Quantcast
Get breaking news alerts via email

Click here to manage your alerts
FILE - In this Tuesday, May 17, 2011 file photo, the exterior of an Abercrombie & Fitch store is shown in Palo Alto, Calif. A federal judge in San Francisco ruled Monday, Sept. 9, 2013, that trendy clothing retailer Abercrombie & Fitch wrongly fired a Muslim worker who insisted on wearing a head scarf. (AP Photo/Paul Sakuma, File)
Judge: Abercrombie wrongly fired Muslim for hijab
First Published Sep 09 2013 04:18 pm • Last Updated Sep 09 2013 04:40 pm

SAN FRANCISCO • A federal judge in San Francisco has ruled that trendy clothing retailer Abercrombie & Fitch wrongly fired a Muslim worker who insisted on wearing a head scarf.

U.S. District Judge Yvonne Gonzalez Rogers said the company violated anti-discrimination laws when it fired Hani Khan from its Hollister store in San Mateo, Calif., in 2010. Rogers issued the ruling on Tuesday.

Join the Discussion
Post a Comment

The company claimed the head scarf violated its policy governing the look of its employees, which it said was part of its marketing strategy. The store argued that deviating from its look policy would affect sales.

But the judge said Abercrombie & Fitch offered no "credible evidence" that Khan’s head scarf cost the company any sales.

"Abercrombie only offers unsubstantiated opinion testimony of its own employees to support its claim of undue hardship," Rogers said.

The U.S. Equal Employment Opportunity Commission filed a lawsuit on Khan’s behalf in 2011.

"Abercrombie & Fitch does not discriminate based on religion and we grant religious accommodations when reasonable," spokesman Bruce MacKenzie said. "It is our policy not to comment on pending litigation."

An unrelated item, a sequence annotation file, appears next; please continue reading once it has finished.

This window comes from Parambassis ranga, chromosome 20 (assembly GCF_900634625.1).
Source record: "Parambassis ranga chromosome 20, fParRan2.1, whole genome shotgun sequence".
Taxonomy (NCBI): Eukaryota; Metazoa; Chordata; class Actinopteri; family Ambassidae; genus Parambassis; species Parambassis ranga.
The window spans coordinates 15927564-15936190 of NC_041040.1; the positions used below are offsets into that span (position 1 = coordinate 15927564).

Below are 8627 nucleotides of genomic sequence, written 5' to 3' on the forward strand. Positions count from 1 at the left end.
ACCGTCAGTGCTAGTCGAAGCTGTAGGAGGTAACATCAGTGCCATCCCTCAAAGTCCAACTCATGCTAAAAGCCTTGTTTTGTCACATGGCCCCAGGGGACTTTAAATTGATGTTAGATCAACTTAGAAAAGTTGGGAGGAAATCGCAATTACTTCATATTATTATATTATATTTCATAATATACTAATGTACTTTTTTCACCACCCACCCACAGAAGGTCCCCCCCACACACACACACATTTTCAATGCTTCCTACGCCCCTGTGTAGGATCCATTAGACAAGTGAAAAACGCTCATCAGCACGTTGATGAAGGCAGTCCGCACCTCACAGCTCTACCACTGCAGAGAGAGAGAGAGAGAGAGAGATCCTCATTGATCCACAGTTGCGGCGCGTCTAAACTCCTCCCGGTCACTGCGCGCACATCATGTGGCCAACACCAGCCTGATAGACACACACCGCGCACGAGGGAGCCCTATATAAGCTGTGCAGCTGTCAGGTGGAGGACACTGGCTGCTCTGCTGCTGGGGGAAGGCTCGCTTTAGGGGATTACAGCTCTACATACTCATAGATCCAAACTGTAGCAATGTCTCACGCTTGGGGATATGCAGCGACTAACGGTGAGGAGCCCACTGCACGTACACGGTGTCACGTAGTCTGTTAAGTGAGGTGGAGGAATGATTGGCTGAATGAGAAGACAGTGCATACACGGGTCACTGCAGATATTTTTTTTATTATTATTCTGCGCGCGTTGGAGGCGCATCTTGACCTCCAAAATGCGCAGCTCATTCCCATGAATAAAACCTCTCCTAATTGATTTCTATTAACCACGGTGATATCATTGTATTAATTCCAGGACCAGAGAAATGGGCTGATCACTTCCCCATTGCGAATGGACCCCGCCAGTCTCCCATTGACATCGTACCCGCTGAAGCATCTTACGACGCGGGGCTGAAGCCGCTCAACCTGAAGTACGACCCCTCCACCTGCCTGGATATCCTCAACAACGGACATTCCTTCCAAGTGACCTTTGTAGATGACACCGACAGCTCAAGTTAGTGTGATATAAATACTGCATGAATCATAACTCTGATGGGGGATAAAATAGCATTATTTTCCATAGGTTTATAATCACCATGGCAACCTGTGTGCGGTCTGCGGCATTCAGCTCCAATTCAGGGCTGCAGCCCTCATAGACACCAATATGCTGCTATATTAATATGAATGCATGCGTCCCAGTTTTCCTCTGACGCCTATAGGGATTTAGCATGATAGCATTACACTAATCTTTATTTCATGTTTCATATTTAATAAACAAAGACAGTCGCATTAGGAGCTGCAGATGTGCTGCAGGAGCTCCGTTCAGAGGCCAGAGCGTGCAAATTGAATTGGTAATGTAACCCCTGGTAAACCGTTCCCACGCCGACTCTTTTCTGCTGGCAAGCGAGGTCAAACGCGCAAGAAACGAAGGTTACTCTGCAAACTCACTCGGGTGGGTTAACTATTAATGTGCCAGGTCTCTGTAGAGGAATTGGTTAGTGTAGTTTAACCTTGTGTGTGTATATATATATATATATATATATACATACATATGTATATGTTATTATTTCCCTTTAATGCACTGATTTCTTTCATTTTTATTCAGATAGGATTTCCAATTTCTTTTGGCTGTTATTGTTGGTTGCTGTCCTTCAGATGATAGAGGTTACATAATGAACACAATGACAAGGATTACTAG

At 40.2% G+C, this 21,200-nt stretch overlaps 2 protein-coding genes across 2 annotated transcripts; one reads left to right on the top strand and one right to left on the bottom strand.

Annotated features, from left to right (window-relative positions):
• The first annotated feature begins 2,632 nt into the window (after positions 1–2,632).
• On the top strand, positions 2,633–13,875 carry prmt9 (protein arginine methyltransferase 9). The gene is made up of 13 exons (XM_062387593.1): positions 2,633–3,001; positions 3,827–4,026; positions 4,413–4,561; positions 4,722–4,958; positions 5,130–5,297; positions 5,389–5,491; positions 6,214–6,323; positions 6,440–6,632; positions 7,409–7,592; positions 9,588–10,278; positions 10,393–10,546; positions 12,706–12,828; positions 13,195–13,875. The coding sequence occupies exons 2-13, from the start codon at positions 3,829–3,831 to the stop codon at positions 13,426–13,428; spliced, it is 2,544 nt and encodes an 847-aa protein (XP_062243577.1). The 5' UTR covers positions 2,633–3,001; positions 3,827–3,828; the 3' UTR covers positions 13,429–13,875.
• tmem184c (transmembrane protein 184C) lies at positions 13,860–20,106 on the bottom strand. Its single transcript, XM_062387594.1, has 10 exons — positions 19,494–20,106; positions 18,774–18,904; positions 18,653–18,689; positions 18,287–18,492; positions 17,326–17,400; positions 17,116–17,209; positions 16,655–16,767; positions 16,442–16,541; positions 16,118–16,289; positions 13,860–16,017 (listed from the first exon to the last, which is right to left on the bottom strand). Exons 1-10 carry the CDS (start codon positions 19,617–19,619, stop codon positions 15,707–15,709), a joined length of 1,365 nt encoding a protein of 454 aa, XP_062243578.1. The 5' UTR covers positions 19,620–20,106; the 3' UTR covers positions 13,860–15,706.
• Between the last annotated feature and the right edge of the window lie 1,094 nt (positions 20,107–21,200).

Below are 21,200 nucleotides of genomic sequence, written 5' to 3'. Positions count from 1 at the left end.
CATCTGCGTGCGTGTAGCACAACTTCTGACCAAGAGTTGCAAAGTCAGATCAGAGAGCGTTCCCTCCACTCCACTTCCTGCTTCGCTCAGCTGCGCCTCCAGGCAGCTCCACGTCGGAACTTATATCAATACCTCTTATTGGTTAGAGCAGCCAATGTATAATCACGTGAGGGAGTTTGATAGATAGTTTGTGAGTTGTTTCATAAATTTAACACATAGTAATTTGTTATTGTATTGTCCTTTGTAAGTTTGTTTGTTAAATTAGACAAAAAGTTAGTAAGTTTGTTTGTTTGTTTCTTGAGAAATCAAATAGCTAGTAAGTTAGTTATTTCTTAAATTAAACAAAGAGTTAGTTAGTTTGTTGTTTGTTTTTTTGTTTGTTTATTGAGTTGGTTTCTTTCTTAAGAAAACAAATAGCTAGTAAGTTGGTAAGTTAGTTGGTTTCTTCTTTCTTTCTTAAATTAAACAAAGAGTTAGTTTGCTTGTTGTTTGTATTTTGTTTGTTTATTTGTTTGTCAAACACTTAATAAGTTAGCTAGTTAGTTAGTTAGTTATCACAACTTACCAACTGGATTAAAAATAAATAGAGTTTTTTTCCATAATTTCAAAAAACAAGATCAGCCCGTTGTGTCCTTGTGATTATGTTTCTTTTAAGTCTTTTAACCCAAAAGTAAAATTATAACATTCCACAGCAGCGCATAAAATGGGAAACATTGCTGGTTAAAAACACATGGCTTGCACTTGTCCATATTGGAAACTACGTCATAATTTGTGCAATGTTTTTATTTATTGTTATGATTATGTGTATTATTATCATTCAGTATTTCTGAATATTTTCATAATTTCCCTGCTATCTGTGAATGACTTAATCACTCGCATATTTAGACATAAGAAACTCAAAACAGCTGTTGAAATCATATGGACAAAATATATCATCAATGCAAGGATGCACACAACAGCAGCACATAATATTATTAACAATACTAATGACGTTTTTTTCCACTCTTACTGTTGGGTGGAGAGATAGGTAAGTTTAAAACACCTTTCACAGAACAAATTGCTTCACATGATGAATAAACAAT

A trial on the company’s liability is scheduled for later this month. The judge said the jury is free to award punitive damages if it chooses.

It’s the latest employment discrimination charge against the company’s so-called "look policy," which critics say means images of mostly white, young, athletic-looking people. The New Albany, Ohio-based company has said it does not tolerate discrimination.

Abercrombie has been the target of numerous discrimination lawsuits, including a federal class action brought by black, Hispanic and Asian employees and job applicants that was settled for $40 million in 2004. The company admitted no wrongdoing, though it was forced to implement new programs and policies to increase diversity.


story continues below
story continues below



Copyright 2014 The Salt Lake Tribune. All rights reserved. This material may not be published, broadcast, rewritten or redistributed.

Top Reader Comments Read All Comments Post a Comment
Click here to read all comments   Click here to post a comment


About Reader Comments


Reader comments on sltrib.com are the opinions of the writer, not The Salt Lake Tribune. We will delete comments containing obscenities, personal attacks and inappropriate or offensive remarks. Flagrant or repeat violators will be banned. If you see an objectionable comment, please alert us by clicking the arrow on the upper right side of the comment and selecting "Flag comment as inappropriate". If you've recently registered with Disqus or aren't seeing your comments immediately, you may need to verify your email address. To do so, visit disqus.com/account.
See more about comments here.
Staying Connected
Videos
Jobs
Contests and Promotions
  • Search Obituaries
  • Place an Obituary

  • Search Cars
  • Search Homes
  • Search Jobs
  • Search Marketplace
  • Search Legal Notices

  • Other Services
  • Advertise With Us
  • Subscribe to the Newspaper
  • Login to the Electronic Edition
  • Frequently Asked Questions
  • Contact a newsroom staff member
  • Access the Trib Archives
  • Privacy Policy
  • Missing your paper? Need to place your paper on vacation hold? For this and any other subscription related needs, click here or call 801.204.6100.